Power supply 120 is shown providing the necessary power to the flowmeter, while signal conditioner 125 develops power levels and signal formats that may be required for the various components in the meter. In use, signal outputs generated by flow and gas properties sensors 15 and 20 are directed to the signal conditioner, ultimately reaching signal processor 130. Using any of a variety of known techniques, the signal processor determines the flow rate based upon the outputs from the flow sensor, and the heat transfer of the flowing gas based upon the outputs from the gas properties sensor. In accordance an embodiment, the signal processor further provides a compensated flow rate that accounts for any change in the heat transfer of the flowing gas mixture. This feature will be described in more detail with regard to the graphs of FIGS. 6–9.

The power supply can provide any appropriate power level and format to the flowmeter, as determined by the signal conditioner. Typically it will supply a variable 20–42 volts dc (VDC) to power and heat sensors 15 and 20, and a regulated 5 VDC for the digital logic. The 5 VDC is a current standard, but the power to the flowmeter components could be modified as may be required or desired. The power supply may itself be powered by an incoming source of 115 or 230 volts ac (VAC), or 24 VDC.

Any of a variety of different techniques may be used for controlling flow sensor 15 to determine flow rate, and for controlling gas properties sensor 20 to determine the heat transfer of the flowing gas. For example, one technique is where signal conditioner 125 is configured to convert 20–42 VDC to a constant current of 0.5 mA to energize the reference sensors 30 and 40, and 20 mA to heat active sensors 25 and 35.

In operation, with regard to the flow sensor, the signal conditioner senses the voltages across sensors 25 and 30 to determine the voltage difference (ΔV). The ΔV results from a resistance change (ΔR) at constant current, which is proportional to ΔT, providing a basis for calculating the flow rate of the media involved in accordance with known technologies. The signal conditioner senses the voltages across sensors 35 and 40 in similar fashion to determine the ΔR for this particular sensor, thus providing a basis for calculating the heat transfer of the gas. The heating current of 20 mA is an example only and any stimulation that produces the desired result can be used.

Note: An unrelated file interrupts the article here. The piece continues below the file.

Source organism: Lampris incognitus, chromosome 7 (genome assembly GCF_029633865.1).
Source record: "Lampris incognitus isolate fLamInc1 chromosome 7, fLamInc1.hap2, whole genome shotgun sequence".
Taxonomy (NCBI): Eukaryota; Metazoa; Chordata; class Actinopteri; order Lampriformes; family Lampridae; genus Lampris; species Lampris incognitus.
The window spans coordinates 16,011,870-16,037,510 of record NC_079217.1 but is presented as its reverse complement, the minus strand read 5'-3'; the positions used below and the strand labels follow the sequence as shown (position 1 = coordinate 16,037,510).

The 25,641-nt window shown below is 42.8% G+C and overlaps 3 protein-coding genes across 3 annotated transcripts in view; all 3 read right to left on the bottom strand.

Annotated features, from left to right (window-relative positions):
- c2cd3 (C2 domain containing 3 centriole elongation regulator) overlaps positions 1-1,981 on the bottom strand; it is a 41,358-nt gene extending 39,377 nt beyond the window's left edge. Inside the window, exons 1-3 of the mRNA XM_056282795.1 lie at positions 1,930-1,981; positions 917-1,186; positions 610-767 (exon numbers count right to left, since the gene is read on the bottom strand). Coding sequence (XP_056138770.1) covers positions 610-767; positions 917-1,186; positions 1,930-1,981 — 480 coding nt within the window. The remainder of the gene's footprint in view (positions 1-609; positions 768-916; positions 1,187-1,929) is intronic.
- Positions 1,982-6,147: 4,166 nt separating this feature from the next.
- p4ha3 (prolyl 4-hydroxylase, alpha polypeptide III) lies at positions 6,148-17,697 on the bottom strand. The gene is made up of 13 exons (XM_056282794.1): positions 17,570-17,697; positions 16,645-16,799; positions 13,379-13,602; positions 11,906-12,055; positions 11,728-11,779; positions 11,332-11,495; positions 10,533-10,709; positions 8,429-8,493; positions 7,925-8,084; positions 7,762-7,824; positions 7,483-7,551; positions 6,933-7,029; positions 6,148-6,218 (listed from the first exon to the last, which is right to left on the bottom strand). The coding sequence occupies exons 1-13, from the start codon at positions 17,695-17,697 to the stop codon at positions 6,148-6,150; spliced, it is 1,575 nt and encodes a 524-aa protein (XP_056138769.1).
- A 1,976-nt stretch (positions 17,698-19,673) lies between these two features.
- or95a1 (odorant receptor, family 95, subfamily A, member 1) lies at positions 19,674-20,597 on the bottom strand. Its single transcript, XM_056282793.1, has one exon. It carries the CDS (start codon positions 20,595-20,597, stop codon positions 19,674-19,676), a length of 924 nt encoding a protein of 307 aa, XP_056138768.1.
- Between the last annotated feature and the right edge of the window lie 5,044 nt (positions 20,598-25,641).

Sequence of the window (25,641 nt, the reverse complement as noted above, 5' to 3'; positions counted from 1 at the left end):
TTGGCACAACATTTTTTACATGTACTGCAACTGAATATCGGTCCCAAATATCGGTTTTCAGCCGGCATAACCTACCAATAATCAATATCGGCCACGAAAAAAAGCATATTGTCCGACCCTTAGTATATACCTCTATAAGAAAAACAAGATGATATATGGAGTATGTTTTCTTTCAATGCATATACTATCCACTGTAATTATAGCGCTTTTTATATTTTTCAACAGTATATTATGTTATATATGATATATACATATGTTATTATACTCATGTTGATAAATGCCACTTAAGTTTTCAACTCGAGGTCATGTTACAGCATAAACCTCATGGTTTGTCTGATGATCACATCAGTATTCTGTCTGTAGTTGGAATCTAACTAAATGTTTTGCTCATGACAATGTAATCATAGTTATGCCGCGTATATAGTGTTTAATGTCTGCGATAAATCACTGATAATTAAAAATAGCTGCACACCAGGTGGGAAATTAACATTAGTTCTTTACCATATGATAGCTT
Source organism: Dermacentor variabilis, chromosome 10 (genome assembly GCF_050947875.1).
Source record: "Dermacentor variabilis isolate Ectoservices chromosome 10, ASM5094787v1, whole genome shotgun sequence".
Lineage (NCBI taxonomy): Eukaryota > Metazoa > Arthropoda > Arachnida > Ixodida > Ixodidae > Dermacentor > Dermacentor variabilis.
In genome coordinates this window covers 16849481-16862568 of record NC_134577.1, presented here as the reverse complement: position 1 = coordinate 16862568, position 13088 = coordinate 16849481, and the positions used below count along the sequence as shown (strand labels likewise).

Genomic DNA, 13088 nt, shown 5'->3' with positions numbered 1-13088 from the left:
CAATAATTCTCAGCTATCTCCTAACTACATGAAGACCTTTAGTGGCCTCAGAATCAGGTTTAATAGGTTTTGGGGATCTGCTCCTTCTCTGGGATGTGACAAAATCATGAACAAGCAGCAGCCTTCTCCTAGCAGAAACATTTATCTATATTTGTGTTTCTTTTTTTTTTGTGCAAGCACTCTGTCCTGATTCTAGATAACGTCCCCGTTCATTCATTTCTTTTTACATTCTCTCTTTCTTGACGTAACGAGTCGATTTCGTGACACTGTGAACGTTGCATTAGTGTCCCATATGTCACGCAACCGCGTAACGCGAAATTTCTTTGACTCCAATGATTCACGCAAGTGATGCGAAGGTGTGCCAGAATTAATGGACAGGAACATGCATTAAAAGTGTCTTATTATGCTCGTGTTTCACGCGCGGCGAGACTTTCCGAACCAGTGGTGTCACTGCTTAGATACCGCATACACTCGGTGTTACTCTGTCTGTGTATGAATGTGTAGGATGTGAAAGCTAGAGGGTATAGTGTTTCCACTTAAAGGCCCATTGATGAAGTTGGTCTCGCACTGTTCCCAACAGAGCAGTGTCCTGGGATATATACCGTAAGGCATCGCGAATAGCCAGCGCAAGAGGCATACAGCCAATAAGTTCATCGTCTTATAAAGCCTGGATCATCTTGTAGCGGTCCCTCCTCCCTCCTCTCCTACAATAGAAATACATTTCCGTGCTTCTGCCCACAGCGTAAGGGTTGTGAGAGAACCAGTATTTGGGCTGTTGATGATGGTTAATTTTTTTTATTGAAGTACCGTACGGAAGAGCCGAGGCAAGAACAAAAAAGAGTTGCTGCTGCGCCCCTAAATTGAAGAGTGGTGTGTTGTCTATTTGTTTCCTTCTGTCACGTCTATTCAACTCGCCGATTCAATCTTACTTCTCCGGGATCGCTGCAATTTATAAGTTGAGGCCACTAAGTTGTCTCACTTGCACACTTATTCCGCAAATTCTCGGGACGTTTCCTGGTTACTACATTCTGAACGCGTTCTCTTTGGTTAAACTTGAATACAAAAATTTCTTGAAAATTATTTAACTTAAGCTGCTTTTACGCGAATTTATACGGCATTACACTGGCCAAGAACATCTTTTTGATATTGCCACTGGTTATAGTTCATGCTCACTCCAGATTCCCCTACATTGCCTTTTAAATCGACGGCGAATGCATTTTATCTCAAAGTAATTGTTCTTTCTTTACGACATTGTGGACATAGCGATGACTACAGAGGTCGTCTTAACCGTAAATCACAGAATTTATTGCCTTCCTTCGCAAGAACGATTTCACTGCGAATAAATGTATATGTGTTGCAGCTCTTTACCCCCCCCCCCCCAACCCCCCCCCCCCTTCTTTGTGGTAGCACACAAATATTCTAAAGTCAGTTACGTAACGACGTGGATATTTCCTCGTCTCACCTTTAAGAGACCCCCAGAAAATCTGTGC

Another technique is one in which signal conditioner 125 operates with respect to active and reference sensors 25 and 30 as a constant power source, where the current to and voltage across these sensors can vary. In this configuration, the signal conditioner typically includes a multiplier circuit which monitors the power (V×I) for each of these sensors and holds that power constant. The change in either current to or voltage across the active sensor is related to resistance change (ΔR) (and hence, temperature change (ΔT)), and is therefore used to calculate the flow rate of the media. The active and reference sensors 35 and 40 may be similarly controlled such that the change in either current to or voltage across the active sensor 35 is related to ΔR and ΔT, which may be used to determine heat transfer.

Still another possibility for obtaining the necessary measurements is to hold the differential temperature ΔT of the active and reference RTDs constant. According to this scheme the power is varied as a function of the flow rate or heat transfer. That is, as the flow rate increases (or heat transfer increases), additional power must be applied to the heated RTD sensor in order to hold the temperature constant.

In this technique, the signal conditioner maintains a constant ΔT. Since the resistance and temperature relationship for an RTD is fixed, ΔR is also constant. To maintain ΔT or ΔR constant, both ΔV and ΔI, or Δ power, can be monitored to provide a basis for calculating flow rate, or in the case of the gas properties sensor, for calculating heat transfer. These calculations may be obtained using any particular process temperature as a function of the power needed to hold a constant temperature difference.

As yet another alternative, voltage can be maintained constant, which is the converse of the constant current scheme described above. When ΔV is maintained constant, the current changes with temperature changes. The ΔI provides the basis for determining flow rate (sensor 15) or heat transfer (sensor 20).

The above described methods for determining flow rate of flowing gas, and for measuring heat transfer of a no-flow sample of the flowing gas, are well known to those of ordinary skill in the field of heated sensor technology. Whether sensors 25, 30, 35, and 40 are operated as constant current, constant power, constant differential temperature, or constant voltage, it is possible to reverse the sensor roles to supply the heating stimulation to what had been the reference sensor and to supply the lower, non-heating stimulation to what had been the active sensor. The same measuring technique is typically used for both the flow sensor and the gas properties sensor, but this is not a requirement and different measuring techniques may be used, if desired.